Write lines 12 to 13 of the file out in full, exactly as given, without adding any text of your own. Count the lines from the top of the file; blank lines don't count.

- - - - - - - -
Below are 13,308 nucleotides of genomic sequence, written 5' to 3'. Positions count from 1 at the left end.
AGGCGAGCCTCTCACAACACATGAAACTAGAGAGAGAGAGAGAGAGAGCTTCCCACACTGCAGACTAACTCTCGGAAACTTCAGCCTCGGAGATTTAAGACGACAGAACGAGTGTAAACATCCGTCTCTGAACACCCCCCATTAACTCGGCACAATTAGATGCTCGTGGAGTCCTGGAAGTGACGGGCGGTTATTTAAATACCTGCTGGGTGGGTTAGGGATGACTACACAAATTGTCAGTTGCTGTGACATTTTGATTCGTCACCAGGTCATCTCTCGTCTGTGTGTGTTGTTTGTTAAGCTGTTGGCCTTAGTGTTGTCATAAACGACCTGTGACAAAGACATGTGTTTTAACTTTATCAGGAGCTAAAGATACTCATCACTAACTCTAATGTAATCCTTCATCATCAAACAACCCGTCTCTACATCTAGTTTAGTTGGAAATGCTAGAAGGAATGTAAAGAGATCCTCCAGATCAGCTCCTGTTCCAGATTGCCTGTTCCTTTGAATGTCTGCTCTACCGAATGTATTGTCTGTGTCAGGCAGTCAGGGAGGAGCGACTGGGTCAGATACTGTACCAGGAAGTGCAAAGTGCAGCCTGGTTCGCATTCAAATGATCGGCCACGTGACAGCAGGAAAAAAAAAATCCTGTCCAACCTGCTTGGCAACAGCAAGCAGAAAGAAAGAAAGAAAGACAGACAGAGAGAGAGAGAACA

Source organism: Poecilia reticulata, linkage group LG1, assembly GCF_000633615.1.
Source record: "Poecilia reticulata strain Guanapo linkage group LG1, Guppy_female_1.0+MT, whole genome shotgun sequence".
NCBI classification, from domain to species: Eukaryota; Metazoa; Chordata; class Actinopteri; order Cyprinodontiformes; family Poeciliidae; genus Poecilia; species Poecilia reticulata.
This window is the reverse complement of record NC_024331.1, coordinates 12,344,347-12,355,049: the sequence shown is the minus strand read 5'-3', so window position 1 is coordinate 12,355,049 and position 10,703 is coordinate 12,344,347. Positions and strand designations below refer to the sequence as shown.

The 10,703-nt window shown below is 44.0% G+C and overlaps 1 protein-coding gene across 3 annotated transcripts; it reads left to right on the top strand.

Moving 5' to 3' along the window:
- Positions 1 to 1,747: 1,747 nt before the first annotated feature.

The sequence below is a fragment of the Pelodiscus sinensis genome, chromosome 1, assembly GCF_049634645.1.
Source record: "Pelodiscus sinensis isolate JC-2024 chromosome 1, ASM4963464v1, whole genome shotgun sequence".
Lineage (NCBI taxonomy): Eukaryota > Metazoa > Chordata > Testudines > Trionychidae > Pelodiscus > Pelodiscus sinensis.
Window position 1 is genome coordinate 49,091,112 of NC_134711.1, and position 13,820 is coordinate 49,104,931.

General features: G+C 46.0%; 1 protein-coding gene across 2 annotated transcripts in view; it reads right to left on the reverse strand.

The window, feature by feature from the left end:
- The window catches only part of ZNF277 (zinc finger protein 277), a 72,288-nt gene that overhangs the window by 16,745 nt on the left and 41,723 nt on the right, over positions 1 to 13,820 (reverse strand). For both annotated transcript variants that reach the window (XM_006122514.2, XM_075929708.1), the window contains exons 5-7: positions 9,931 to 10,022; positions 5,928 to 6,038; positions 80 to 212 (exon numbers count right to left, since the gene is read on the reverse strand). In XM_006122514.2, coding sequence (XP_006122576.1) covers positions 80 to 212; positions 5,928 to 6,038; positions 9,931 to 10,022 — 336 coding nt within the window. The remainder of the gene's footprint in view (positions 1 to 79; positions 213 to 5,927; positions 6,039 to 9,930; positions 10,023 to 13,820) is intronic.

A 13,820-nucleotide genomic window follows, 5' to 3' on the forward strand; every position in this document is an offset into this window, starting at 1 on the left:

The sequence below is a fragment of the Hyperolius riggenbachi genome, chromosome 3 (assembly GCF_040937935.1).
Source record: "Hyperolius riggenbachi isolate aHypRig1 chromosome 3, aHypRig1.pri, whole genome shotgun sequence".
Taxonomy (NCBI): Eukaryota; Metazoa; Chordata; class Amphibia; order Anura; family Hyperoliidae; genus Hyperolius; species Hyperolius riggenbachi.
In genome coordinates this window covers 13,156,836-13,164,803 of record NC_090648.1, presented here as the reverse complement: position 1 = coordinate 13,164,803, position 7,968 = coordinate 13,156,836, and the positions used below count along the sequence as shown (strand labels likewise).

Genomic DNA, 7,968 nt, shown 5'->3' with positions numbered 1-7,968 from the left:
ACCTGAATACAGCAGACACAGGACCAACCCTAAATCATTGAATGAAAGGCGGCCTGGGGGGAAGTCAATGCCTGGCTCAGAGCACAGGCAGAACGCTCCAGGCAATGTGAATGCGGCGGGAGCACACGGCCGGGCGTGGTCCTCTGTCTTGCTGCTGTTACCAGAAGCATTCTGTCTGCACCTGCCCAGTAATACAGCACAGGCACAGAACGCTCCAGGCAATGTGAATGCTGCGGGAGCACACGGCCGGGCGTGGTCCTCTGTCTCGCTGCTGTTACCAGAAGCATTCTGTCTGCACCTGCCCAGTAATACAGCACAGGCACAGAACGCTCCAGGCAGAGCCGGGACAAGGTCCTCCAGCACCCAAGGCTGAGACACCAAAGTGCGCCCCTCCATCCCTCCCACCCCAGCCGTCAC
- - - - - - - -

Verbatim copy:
Lineage (NCBI taxonomy): Eukaryota > Metazoa > Chordata > Testudines > Trionychidae > Pelodiscus > Pelodiscus sinensis.
Window position 1 is genome coordinate 49,091,112 of NC_134711.1, and position 13,820 is coordinate 49,104,931.